Wednesday, 16 January 2013

Movie Review: Home Town Story (1951)


Somewhere between laughable corporate propaganda and outright embarrassment, Home Town Story survives as a curiosity piece thanks to the appearance of a young Marilyn Monroe in one of her pre-fame roles.

Blake Washburn (Jeffrey Lynn) is a defeated and quick-tempered ex-United States senator, returning to his small home town to take over as editor of the local newspaper. Bitter about his defeat and intent on fighting the next election, Washburn uses the newspaper as a mouthpiece and looks for controversial issues to make a name for himself. He soon sets his sights on large corporate profits as an easy target to whip up populist frenzy. Slim Haskins (Alan Hale, Jr.) is a reporter at the paper and also Blake's friend, but becomes increasingly uncomfortable with Washburn's zealous anti-corporate stance.

Meanwhile Janice Hunt (Marjorie Reynolds) is the girlfriend beginning to question whether Blake is the man for her, while Blake's much younger and quite annoying sister Kate is excited about an upcoming school trip. Local corporate magnate John MacFarland (Donald Crisp) tries to explain to Blake the benefits of large corporations to no avail. But when things go drastically wrong during Kate's school trip, Blake gets an eyeful of all the resources that companies with deep pockets can deploy for the greater good.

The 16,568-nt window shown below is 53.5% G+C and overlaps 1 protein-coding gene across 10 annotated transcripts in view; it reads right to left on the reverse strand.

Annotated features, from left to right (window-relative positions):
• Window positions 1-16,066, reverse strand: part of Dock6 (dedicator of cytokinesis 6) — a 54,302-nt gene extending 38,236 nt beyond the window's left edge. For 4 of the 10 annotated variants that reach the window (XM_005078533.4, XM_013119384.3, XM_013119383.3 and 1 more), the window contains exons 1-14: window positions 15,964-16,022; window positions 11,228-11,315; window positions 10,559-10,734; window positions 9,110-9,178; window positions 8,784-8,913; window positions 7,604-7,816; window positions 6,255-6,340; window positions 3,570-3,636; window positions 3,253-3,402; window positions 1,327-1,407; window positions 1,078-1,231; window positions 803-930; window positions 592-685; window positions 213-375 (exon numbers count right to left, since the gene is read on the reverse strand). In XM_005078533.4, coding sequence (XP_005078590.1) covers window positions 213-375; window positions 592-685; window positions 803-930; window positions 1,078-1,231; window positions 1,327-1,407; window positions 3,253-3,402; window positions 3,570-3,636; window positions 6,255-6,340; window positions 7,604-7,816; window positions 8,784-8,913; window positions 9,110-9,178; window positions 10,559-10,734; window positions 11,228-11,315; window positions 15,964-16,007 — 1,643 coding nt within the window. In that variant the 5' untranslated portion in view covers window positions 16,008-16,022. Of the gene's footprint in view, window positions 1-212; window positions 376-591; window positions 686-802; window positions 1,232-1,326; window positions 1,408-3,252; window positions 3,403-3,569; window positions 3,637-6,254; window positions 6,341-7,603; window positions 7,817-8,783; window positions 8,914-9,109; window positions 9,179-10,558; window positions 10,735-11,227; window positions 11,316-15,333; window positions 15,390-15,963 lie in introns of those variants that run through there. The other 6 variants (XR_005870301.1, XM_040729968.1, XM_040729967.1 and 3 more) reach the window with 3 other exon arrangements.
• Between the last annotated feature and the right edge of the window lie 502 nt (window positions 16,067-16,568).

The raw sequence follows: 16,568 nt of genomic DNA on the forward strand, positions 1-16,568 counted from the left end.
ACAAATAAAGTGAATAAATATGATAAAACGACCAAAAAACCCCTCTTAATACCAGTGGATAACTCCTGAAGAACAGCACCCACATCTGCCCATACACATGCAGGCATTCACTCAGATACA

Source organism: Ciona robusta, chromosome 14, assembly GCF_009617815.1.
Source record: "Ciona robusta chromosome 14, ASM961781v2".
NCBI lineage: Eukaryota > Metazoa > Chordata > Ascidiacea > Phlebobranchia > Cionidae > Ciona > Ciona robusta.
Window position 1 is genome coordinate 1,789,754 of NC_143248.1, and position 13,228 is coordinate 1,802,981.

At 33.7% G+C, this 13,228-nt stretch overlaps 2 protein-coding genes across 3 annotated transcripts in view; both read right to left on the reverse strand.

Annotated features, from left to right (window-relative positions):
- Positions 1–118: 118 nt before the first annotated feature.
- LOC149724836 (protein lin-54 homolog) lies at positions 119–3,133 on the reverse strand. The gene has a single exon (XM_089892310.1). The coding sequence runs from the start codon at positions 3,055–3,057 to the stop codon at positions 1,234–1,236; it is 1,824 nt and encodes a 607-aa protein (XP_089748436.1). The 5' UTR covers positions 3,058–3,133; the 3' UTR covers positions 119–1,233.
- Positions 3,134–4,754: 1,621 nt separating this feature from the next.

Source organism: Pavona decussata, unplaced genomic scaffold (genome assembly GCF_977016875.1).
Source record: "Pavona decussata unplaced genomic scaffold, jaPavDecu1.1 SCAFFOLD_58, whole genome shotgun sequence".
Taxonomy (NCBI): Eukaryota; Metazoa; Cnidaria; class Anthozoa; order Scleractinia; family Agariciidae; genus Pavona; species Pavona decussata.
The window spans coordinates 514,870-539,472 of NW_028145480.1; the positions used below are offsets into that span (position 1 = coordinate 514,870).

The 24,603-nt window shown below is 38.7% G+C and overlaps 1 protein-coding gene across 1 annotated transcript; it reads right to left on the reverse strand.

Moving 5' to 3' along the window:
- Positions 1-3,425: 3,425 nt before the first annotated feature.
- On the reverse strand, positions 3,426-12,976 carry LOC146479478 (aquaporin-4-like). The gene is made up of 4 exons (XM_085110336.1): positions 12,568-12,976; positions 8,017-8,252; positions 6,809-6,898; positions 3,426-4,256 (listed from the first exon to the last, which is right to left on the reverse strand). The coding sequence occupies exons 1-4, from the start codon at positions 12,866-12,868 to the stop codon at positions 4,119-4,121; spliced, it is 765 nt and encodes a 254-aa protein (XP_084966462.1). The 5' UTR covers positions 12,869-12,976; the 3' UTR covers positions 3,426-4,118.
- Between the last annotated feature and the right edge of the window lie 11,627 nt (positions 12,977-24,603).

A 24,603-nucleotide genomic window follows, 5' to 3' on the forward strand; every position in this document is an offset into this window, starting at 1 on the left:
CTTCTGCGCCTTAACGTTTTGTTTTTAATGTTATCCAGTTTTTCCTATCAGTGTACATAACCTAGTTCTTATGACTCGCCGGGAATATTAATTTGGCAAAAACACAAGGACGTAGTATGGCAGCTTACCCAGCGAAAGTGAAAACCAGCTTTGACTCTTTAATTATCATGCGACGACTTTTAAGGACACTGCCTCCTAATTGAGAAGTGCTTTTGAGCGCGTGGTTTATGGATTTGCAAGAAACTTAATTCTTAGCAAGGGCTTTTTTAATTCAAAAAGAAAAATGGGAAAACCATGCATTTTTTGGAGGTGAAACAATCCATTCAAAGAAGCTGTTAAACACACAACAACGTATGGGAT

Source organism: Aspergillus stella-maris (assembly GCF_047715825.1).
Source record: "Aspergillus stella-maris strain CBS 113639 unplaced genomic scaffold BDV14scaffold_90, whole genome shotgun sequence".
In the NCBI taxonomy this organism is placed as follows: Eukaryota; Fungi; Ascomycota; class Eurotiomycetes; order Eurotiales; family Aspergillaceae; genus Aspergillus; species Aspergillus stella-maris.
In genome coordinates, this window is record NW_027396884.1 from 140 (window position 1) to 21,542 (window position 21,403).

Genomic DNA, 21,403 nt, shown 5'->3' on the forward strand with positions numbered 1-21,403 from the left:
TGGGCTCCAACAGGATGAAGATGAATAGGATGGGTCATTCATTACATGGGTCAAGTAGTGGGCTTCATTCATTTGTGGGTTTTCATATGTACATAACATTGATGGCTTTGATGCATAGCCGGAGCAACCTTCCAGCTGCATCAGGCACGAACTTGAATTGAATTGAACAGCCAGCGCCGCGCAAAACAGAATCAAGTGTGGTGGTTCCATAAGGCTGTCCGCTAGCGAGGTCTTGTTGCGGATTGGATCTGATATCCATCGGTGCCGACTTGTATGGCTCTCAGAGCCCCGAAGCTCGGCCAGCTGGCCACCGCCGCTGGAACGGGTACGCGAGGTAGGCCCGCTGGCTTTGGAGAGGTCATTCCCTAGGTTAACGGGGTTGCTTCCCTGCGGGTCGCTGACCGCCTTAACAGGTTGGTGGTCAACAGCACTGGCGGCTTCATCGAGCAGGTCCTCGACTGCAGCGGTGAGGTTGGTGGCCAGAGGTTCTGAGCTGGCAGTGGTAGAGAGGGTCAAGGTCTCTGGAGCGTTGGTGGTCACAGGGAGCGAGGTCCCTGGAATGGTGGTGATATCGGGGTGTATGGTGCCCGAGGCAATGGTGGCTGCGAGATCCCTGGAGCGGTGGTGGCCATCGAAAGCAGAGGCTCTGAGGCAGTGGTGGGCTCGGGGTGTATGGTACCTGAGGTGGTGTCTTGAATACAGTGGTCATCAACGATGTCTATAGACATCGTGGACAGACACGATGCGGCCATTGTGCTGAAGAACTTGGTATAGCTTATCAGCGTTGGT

Backed by the likes of General Motors and directed by Arthur Pierson under the MGM banner, Home Town Story started life as a commercial and ended up as a one hour movie blatantly trumpeting the benefits of corporate economic muscle. The ham-fisted approach to delivering the message would make the propaganda machine of any dictator proud, while the mundane performances and wooden characters add charm to the astounding artistic carnage on display. Only Alan Hale Jr. emerges with any credit, his turn as reporter Slim Haskins the one character who comes close to escaping the rampant awkwardness.

Marilyn Monroe has perhaps three minutes of screen time and five lines of dialogue as the curvy secretary at the newspaper, wearing the tightest sweaters available and bearing the brunt of Slim's boorish advances. And despite the fleeting presence, she is by far the best thing going on in Home Town Story, an otherwise utterly forgettable and amateurish attempt at brainwashing.






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